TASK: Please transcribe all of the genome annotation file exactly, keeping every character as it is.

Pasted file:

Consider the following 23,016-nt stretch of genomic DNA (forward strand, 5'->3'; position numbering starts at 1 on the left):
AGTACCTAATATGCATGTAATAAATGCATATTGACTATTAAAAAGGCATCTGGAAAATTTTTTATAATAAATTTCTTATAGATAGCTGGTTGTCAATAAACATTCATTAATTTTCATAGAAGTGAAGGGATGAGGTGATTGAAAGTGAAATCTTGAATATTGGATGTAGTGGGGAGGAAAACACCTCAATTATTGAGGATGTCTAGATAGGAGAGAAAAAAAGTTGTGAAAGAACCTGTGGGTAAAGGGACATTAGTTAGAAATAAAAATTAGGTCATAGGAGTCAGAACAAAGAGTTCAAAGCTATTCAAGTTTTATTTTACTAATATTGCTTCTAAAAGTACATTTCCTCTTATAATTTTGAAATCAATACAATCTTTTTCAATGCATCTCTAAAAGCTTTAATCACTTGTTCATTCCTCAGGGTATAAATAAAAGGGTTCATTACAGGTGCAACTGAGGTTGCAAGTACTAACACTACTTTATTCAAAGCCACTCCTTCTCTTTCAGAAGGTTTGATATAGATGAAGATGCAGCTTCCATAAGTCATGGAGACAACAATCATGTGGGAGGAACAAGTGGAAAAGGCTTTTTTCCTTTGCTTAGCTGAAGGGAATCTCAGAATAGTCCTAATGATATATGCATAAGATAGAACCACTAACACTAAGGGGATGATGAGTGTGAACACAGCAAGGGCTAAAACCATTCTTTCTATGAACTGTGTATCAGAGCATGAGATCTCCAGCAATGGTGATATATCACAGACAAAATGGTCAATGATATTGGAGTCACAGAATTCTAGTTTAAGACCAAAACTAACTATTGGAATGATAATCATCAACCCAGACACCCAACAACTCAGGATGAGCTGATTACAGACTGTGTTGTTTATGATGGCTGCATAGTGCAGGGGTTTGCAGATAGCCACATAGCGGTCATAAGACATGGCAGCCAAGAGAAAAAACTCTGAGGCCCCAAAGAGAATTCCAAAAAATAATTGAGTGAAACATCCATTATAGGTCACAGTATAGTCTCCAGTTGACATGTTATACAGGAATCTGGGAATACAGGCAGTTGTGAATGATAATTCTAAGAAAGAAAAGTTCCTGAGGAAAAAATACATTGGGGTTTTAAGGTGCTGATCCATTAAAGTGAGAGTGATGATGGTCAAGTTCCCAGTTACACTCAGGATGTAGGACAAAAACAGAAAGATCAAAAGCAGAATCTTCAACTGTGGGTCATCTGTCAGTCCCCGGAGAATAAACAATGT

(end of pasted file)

Consider the following 23,016-nt stretch of genomic DNA (forward strand, 5'->3'; position numbering starts at 1 on the left):
AGTACCTAATATGCATGTAATAAATGCATATTGACTATTAAAAAGGCATCTGGAAAATTTTTTATAATAAATTTCTTATAGATAGCTGGTTGTCAATAAACATTCATTAATTTTCATAGAAGTGAAGGGATGAGGTGATTGAAAGTGAAATCTTGAATATTGGATGTAGTGGGGAGGAAAACACCTCAATTATTGAGGATGTCTAGATAGGAGAGAAAAAAAGTTGTGAAAGAACCTGTGGGTAAAGGGACATTAGTTAGAAATAAAAATTAGGTCATAGGAGTCAGAACAAAGAGTTCAAAGCTATTCAAGTTTTATTTTACTAATATTGCTTCTAAAAGTACATTTCCTCTTATAATTTTGAAATCAATACAATCTTTTTCAATGCATCTCTAAAAGCTTTAATCACTTGTTCATTCCTCAGGGTATAAATAAAAGGGTTCATTACAGGTGCAACTGAGGTTGCAAGTACTAACACTACTTTATTCAAAGCCACTCCTTCTCTTTCAGAAGGTTTGATATAGATGAAGATGCAGCTTCCATAAGTCATGGAGACAACAATCATGTGGGAGGAACAAGTGGAAAAGGCTTTTTTCCTTTGCTTAGCTGAAGGGAATCTCAGAATAGTCCTAATGATATATGCATAAGATAGAACCACTAACACTAAGGGGATGATGAGTGTGAACACAGCAAGGGCTAAAACCATTCTTTCTATGAACTGTGTATCAGAGCATGAGATCTCCAGCAATGGTGATATATCACAGACAAAATGGTCAATGATATTGGAGTCACAGAATTCTAGTTTAAGACCAAAACTAACTATTGGAATGATAATCATCAACCCAGACACCCAACAACTCAGGATGAGCTGATTACAGACTGTGTTGTTTATGATGGCTGCATAGTGCAGGGGTTTGCAGATAGCCACATAGCGGTCATAAGACATGGCAGCCAAGAGAAAAAACTCTGAGGCCCCAAAGAGAATTCCAAAAAATAATTGAGTGAAACATCCATTATAGGTCACAGTATAGTCTCCAGTTGACATGTTATACAGGAATCTGGGAATACAGGCAGTTGTGAATGATAATTCTAAGAAAGAAAAGTTCCTGAGGAAAAAATACATTGGGGTTTTAAGGTGCTGATCCATTAAAGTGAGAGTGATGATGGTCAAGTTCCCAGTTACACTCAGGATGTAGGACAAAAACAGAAAGATCAAAAGCAGAATCTTCAACTGTGGGTCATCTGTCAGTCCCCGGAGAATAAACAATGT